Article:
Carissa's Art

Critical Issues in the Arts, pages 7 - 13

Critical Issues in the Arts, pages 0 - 6

Some highlights from sketchbooks in the South Pacific

Tagged: art

Second half of unicorn calendar I made for my roommate after first year of college

First half of unicorn calendar I made for my roommate after first year of college

(credit for unicorn inspiration goes to

Tagged: unicornartcalendercartoon

Chalkboard art, collaboration between me and a friend

Chalkboard art, collaboration between me and a friend

Seasons: Sculpture project

Methods of Observation and Understanding: final Advanced Painting and Drawing project, exploring visual systems and conventions

Project prompt:

Project # 3 –visualsystems and conventions- Emphasis on mediated experience- a somewhat-more-post-modern approach

Our perception of the world has always been influenced by (and some would argue determined by) organizational constructs- languages and systems that we use to describe experience.

From the human genome to the forces determining planetary motion to permutations of binary code that make computers possible, we are increasingly made aware of the degree to which our reality is structured by systems.

As intuitive as art making can be, any creation of form requires an adherence to certain conventions- modes of organizing the visual and tactile world to make it make sense.

Develop an artwork or a series of pieces selecting a system, inventing one, or combining or juxtaposing several systems as the basis for a work of art.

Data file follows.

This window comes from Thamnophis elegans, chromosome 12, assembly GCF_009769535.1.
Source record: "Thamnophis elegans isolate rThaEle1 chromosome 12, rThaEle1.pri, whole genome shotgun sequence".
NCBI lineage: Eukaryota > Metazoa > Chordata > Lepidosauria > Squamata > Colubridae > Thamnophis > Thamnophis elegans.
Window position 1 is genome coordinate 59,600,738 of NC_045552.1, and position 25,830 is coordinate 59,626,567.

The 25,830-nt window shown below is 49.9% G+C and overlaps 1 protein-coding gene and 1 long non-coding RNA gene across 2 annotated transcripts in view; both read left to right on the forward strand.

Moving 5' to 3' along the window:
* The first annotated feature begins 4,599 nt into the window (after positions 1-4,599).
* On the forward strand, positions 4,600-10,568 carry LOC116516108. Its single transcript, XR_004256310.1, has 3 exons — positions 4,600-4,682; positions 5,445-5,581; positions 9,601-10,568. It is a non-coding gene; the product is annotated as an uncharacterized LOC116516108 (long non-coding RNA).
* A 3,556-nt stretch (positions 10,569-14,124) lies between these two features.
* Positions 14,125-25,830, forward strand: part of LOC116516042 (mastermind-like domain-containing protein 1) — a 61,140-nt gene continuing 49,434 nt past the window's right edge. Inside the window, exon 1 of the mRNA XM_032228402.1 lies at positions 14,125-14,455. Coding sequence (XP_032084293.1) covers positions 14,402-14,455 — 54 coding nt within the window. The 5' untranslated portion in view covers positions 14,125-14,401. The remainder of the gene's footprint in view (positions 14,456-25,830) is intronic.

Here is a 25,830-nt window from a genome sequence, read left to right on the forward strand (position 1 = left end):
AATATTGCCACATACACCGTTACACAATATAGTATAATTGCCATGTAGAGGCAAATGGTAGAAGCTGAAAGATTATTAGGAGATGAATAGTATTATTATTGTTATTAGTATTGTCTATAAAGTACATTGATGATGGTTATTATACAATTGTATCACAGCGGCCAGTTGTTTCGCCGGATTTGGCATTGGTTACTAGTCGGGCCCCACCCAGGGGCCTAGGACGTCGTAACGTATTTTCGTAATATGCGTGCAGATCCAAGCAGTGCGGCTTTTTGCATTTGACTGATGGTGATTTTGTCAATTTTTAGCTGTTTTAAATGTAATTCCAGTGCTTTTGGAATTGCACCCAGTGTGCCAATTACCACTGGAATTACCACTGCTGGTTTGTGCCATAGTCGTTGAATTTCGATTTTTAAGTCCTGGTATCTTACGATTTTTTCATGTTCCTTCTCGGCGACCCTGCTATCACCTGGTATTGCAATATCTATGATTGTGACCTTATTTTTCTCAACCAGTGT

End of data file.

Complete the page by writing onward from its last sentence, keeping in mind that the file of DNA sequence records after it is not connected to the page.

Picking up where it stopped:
What constitutes a “system” for the sake of this project? Almost anything- from particular painting traditions to computer pixilation to geologic maps.  The focus here is to consciously apply an awareness of the way information is structured to a work of art.


One way to generate ideas for this project is to use the library as a (re)source:

The library is a repository of information and information systems and can provide a valuable starting point for this project.

To begin the process, wander around the library without a clear agenda. You don’t need to start with a completely blank slate (Possible type of entering thoughts- I’ve always liked [quilt patterns] [the drawings in Babar books] [nomadic architecture] [the periodic table] [baseball statistics]. I wonder how I might incorporate that into a painting/drawing.) but be open to surprise discoveries.

Collect “research” material. Take notes, make studies and sketches, check out books, photocopy interesting images/articles/etc., all the while asking yourself what attracts you to the source materials and how you might use/transform/juxtapose them.


The web has transformed the way we see, access, and process imagery. Seek out visual systems via the internet and use these as source material for artwork that will be produced largely by your own hand.

Whichever approach you choose, bring your culled material and initial ideas to a group crit we will conduct early in the process.  Develop an artwork based on your research and the ideas generated in the critique.